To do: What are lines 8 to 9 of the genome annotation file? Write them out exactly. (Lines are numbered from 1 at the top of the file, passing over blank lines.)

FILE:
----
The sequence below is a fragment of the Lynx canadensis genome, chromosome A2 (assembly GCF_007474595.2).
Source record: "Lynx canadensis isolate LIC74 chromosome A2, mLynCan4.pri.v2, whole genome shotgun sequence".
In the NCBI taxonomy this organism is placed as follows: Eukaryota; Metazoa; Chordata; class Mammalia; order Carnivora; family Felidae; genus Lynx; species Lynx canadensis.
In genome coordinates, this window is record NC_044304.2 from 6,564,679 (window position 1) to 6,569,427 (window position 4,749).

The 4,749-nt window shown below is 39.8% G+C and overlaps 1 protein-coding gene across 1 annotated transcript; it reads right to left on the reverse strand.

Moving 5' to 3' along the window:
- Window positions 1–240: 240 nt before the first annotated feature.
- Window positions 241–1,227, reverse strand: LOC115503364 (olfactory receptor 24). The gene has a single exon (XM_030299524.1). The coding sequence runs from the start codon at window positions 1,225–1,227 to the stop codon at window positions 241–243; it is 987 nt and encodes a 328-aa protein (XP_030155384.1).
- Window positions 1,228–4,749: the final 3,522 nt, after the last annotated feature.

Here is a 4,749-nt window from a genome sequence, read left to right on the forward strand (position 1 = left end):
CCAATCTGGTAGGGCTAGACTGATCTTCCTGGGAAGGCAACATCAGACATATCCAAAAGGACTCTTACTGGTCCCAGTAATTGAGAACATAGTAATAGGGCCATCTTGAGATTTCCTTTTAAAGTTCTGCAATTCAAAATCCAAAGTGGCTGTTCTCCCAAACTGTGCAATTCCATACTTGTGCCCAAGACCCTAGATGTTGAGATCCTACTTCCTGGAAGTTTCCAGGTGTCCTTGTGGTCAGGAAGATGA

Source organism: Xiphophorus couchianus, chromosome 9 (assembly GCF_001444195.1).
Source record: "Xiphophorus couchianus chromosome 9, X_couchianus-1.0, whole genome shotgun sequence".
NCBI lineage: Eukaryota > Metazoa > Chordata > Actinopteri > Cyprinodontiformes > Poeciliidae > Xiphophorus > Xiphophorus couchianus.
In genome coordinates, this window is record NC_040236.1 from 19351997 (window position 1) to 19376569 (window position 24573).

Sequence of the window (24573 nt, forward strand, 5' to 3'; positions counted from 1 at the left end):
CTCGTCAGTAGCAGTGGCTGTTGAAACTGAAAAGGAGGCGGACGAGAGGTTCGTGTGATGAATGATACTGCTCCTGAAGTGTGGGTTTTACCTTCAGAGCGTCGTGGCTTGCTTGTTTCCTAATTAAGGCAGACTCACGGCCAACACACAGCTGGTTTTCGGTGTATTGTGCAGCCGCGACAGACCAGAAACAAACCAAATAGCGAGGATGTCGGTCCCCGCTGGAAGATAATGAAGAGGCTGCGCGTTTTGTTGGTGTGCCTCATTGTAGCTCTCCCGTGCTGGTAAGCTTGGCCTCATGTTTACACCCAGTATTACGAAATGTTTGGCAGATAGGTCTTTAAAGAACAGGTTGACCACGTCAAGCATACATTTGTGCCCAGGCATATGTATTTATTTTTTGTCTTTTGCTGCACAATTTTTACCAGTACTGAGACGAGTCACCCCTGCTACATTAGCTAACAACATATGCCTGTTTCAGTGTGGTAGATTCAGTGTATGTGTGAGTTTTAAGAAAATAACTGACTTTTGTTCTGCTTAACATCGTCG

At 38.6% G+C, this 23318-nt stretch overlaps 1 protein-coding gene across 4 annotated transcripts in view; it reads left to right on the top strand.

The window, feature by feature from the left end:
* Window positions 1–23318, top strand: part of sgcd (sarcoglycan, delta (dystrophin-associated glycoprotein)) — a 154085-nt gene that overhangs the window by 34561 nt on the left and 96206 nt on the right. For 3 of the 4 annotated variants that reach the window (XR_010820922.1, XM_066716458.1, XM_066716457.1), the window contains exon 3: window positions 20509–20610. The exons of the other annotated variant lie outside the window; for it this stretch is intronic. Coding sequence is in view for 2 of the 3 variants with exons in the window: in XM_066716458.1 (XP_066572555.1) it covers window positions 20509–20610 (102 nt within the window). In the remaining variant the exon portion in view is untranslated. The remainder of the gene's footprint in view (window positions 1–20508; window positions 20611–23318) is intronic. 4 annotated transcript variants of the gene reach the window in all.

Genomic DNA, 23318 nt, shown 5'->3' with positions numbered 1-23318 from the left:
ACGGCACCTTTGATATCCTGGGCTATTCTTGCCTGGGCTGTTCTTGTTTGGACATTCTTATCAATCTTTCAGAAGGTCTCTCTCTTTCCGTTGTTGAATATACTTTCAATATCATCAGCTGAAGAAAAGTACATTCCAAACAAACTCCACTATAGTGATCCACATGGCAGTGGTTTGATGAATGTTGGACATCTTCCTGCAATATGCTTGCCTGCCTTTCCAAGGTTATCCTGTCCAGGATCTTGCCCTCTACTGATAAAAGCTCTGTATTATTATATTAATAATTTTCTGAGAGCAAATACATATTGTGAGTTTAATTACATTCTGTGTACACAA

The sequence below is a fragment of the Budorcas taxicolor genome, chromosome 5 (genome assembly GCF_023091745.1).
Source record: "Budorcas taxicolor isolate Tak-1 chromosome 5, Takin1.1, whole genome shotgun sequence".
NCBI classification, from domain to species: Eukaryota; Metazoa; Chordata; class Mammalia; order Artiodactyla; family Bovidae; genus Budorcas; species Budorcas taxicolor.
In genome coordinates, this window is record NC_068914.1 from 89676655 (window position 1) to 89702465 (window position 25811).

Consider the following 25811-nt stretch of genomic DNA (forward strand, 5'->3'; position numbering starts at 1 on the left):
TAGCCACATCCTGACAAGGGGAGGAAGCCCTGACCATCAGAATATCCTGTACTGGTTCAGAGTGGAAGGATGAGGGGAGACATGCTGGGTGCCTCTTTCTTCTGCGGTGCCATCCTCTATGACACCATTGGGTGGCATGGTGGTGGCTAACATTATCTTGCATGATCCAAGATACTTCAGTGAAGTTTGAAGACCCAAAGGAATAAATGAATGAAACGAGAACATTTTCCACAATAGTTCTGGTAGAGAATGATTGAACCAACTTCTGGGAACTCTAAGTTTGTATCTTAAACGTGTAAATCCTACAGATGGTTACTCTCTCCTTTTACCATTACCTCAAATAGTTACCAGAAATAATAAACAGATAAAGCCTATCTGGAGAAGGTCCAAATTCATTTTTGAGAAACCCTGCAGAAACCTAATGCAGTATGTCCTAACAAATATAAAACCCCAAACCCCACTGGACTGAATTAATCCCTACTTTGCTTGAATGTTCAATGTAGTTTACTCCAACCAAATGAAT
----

- Window positions 241–1,227, reverse strand: LOC115503364 (olfactory receptor 24). The gene has a single exon (XM_030299524.1). The coding sequence runs from the start codon at window positions 1,225–1,227 to the stop codon at window positions 241–243; it is 987 nt and encodes a 328-aa protein (XP_030155384.1).
- Window positions 1,228–4,749: the final 3,522 nt, after the last annotated feature.